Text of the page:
The Community Arts Center’s newest exhibit started as a simple lunch among friends. Three Danville artists – Sarah Wiltsee, Donna Forgacs, and Barbara Lockhart – would meet together for lunch and companionship, talking about life and art. “The last couple years have been challenging for all three of us,” says Sarah, “but it was cancer that bonded us. We became our support group, having lunch and just saying whatever we needed to say, knowing the time and space we shared was safe. As time passed, we realized that Barb was having a setback and we decided we needed something to plan for and look forward to.” Donna agrees, saying “We know that art is healing and the creation of art takes your mind off whatever is going on in life. The theme of color is cheerful, up-lifting, a way to brighten days. Preparing and meeting together was a way of supporting each other.”
The friends approached the Community Arts Center’s Creative Director, Brandon Long, with the idea of a three-woman group show and he eagerly agreed. The resulting exhibit – Expressions in Color – will be on display at the Arts Center from June 1 through July 30. The exhibit showcases the unique styles and interpretations of its three artists and celebrates the friendship that they share.
Expressions in Color is sponsored by Community Trust Bank. Dave Maynard, President of the Danville Market, says “Community Trust Bank believes that investing in quality of life of our community is vitally important to the overall health and vibrancy of our community. We are proud to support this excellent exhibit that showcases the work of three of Danville’s finest artists.”
The three featured artists produced work in very distinct styles. Barbara Lockhart, who passed away in January, worked mainly with graphite, charcoal, and pastel. Her subject matter varied, but horses had been a long-time passion for her and are the subject of her pieces in the current show. One of Barbara’s pieces in the show is unfinished. She was working on it at the time of her passing. Arts Center Creative Director Brandon Long says this piece is one of his favorites. “Barbara’s paintings of horses always seem so smooth and polished, yet they somehow have this great dynamic energy – almost as if you can see and anticipate the horse’s next move across the canvas. In this unfinished painting, we are treated to seeing the sketch that lies beneath the final coats – and the energy is all there. You can see how she calculated the horse’s anatomy and how she captured all of the movement in these early stages of the work.”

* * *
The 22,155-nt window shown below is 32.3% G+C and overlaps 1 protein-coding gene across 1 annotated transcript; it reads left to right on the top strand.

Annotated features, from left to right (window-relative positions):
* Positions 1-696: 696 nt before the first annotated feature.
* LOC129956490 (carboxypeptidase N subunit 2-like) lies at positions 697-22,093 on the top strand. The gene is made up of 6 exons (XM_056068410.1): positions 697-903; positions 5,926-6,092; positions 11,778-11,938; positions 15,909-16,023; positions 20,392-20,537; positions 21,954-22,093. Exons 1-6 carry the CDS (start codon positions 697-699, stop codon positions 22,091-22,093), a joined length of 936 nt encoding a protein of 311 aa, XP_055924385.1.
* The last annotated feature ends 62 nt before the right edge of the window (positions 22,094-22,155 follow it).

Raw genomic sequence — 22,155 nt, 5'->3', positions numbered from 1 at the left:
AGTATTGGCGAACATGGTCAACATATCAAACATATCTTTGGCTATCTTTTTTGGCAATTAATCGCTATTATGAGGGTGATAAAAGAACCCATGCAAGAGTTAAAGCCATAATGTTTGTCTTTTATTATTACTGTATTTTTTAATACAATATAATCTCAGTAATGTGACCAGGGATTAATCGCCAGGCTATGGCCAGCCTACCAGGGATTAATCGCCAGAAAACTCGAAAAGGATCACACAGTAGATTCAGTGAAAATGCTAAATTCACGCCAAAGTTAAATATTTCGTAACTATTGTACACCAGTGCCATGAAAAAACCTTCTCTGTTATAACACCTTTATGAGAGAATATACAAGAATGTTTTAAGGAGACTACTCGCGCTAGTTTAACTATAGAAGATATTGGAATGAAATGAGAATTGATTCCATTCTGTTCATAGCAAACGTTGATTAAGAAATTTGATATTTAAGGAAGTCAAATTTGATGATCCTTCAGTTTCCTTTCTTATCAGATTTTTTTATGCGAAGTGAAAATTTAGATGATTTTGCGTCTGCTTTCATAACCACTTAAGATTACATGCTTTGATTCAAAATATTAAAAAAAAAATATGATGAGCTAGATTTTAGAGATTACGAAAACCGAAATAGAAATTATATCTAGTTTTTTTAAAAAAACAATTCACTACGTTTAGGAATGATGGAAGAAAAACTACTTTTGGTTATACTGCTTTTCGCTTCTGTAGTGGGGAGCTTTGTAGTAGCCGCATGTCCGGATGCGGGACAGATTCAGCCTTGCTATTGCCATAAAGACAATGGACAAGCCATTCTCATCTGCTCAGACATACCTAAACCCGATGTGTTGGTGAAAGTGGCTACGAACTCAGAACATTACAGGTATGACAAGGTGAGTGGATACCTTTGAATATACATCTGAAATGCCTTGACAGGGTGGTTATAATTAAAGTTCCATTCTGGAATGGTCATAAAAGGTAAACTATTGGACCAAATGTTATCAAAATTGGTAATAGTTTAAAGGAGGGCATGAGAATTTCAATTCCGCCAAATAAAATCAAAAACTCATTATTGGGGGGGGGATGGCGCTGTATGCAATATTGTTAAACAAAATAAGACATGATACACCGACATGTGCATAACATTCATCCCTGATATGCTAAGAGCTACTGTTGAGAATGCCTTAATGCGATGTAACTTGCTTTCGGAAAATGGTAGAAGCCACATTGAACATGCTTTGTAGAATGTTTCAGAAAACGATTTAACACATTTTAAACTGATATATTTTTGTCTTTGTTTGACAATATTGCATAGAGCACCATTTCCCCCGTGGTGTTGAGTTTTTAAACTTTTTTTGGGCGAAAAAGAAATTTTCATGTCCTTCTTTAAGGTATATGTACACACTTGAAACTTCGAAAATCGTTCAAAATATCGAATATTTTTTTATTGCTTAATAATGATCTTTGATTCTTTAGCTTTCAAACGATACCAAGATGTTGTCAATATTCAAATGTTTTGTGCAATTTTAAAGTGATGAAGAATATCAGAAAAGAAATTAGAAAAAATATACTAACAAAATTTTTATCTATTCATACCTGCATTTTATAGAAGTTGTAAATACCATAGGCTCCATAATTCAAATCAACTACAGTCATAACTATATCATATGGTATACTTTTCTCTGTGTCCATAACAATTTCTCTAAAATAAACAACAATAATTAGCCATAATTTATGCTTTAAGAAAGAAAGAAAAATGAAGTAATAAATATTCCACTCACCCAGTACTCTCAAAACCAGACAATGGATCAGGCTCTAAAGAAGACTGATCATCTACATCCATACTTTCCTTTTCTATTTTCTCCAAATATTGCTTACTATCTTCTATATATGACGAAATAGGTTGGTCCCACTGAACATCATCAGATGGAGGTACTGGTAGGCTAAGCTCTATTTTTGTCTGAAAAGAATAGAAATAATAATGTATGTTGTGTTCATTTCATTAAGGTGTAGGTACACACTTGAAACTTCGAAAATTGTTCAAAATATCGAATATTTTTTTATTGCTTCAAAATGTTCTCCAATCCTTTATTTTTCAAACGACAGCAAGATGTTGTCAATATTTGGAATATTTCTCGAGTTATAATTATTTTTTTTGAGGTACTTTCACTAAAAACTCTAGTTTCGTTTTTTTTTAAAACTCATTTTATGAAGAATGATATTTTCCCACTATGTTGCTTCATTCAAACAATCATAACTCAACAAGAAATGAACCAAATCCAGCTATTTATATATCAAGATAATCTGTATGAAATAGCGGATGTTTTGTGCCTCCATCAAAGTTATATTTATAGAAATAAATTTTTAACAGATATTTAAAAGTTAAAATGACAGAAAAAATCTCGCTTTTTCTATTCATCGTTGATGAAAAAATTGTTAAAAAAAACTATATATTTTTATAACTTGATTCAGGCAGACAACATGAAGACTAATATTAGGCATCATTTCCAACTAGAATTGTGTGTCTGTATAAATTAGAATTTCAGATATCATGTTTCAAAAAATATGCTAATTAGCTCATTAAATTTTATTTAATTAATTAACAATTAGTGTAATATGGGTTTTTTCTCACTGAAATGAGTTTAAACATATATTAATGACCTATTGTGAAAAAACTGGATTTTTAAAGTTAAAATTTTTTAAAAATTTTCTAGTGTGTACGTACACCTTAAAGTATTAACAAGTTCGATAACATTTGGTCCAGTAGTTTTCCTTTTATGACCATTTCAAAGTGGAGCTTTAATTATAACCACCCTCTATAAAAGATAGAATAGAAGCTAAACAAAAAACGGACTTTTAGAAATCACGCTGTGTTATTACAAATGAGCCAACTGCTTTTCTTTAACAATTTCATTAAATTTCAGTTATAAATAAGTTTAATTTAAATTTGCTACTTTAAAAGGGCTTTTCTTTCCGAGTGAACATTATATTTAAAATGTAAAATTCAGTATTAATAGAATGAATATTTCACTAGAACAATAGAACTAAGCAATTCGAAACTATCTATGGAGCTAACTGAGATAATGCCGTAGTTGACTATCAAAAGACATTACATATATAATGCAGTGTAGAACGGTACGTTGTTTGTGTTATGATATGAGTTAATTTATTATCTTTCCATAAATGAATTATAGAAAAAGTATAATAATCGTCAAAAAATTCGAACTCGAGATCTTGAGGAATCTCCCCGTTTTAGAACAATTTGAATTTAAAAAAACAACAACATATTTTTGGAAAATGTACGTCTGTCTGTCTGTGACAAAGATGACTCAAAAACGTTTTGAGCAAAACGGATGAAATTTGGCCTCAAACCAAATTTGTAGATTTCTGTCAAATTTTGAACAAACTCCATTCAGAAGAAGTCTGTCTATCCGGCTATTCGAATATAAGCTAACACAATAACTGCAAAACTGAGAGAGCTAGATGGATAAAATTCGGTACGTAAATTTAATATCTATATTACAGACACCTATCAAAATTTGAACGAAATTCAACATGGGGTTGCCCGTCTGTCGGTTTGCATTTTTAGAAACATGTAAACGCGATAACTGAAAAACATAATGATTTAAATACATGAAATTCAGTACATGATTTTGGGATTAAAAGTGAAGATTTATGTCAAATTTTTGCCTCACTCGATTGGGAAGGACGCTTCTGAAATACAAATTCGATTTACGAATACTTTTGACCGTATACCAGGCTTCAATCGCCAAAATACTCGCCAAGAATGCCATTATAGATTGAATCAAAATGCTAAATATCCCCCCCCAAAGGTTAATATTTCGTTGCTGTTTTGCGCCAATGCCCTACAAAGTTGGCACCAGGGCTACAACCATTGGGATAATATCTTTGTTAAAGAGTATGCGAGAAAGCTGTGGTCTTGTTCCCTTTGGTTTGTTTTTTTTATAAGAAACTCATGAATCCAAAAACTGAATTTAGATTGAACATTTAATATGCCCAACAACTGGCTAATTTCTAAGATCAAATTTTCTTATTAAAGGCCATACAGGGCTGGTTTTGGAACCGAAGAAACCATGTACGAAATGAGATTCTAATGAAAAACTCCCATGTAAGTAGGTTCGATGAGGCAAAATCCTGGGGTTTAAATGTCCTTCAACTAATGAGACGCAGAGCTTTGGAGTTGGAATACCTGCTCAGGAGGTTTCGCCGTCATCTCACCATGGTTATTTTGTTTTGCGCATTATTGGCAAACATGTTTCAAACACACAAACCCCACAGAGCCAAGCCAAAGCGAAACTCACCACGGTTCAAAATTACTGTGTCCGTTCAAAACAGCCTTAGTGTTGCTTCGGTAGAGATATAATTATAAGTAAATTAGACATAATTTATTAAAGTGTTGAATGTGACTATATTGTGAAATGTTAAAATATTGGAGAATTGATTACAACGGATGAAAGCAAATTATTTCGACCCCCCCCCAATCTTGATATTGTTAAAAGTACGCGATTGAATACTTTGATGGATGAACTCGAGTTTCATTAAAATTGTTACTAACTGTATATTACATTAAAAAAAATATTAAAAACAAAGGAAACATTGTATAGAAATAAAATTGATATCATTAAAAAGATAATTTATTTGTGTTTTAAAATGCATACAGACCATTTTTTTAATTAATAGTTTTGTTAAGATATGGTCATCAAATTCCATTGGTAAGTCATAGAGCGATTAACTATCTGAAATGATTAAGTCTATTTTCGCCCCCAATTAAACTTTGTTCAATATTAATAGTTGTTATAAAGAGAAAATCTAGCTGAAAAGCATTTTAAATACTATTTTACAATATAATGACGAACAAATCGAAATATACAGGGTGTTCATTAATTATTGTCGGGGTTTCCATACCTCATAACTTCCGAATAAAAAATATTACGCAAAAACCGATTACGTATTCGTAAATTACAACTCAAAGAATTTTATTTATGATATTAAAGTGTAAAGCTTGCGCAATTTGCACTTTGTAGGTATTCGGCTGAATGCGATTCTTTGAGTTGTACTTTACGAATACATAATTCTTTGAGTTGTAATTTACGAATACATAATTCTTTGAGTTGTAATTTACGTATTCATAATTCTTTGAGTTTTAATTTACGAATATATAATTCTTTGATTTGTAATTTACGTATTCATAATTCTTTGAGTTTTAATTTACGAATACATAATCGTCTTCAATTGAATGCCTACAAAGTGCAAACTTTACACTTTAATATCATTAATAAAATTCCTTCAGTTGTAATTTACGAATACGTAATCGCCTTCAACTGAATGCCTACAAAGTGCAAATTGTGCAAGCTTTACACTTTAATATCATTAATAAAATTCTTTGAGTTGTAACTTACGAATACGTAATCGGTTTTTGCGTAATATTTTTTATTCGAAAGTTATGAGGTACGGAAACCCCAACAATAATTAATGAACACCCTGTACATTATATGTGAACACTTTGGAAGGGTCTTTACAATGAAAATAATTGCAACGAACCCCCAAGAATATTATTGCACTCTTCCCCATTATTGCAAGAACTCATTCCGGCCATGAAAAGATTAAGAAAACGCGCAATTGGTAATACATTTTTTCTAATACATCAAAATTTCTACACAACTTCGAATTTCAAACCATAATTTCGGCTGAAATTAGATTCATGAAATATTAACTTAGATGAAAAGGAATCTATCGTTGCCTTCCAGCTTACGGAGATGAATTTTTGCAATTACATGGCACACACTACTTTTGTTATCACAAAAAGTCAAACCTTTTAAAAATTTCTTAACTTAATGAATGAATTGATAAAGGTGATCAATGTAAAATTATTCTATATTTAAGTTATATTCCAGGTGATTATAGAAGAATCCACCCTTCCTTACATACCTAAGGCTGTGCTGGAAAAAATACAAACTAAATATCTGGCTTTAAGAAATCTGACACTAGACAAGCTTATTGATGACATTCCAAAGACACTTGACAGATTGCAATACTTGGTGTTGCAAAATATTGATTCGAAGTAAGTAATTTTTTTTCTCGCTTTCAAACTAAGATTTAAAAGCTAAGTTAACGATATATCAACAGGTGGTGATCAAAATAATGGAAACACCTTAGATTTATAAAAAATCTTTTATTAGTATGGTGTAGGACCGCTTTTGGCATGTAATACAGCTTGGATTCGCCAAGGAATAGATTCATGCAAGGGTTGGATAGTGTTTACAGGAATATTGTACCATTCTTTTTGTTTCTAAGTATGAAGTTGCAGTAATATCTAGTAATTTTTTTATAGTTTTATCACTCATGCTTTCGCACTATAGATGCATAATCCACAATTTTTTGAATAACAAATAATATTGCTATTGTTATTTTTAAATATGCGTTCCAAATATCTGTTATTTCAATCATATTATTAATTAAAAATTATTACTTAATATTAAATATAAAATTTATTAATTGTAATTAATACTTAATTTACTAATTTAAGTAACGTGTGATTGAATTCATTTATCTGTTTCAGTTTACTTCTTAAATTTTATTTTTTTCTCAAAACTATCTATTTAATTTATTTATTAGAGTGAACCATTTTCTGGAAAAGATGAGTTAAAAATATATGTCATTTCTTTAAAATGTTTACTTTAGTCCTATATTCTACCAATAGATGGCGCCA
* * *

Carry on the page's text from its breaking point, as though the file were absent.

Donna Forgacs is a lifelong nature lover who captures and preserves its beauty through oil paintings saturated in French Impressionism. She bases her studio paintings on her own photographs or creates paintings “en plein air” to capture a scene before her while standing outside. Although deeply connected to her Kentucky heritage, Donna also paints scenes from her world travels, particularly France. In fact, the reception for the exhibit was scheduled toward the end of the show because Donna will be traveling in June.
Sarah Wiltsee is drawn to abstract artwork with vivid colors and different shapes. Sarah says, “For this upcoming exhibit I started out to paint different subjects or types of abstracts and after the first two I realized that I was painting only women. After some discussion with Brandon and the other two artists in the exhibit, I got the go ahead to just have women and make it my theme! Perhaps the pull to paint only women reflects on the journey we were taking as friends.”
Donna says that working collaboratively on a show brings a lot of benefits to the artists. “We care for, encourage, and support each other. Sometimes, producing that much creative work on a deadline can feel overwhelming. Or maybe you get stuck and run out of ideas. The others can cheer you on.” She adds, “Preparing for the show has challenged me to work on large canvas. It was scary at first, but fun once I learned how. It stretched me in a way that I would not have done on my own. The large space can allow for more freedom of movement and expression.”
Brandon Long, agrees. “I think the planning of this exhibit really pushed these artists to do their best. I can see a lot of progress in their most recent works prior to this show. I see them taking greater risks and digging deeper into what makes their work unique while working together to make sure that the art works as a cohesive exhibit.”
Sarah adds, “Working on this show has been difficult, especially when we knew Barbara might not be there to see it. We discussed that possibility one day in December over lunch when Barb brought up that maybe we should get a replacement for her in the exhibit. We told her we started this together and we would end it together and that her art would be shown alongside ours regardless of what happened!”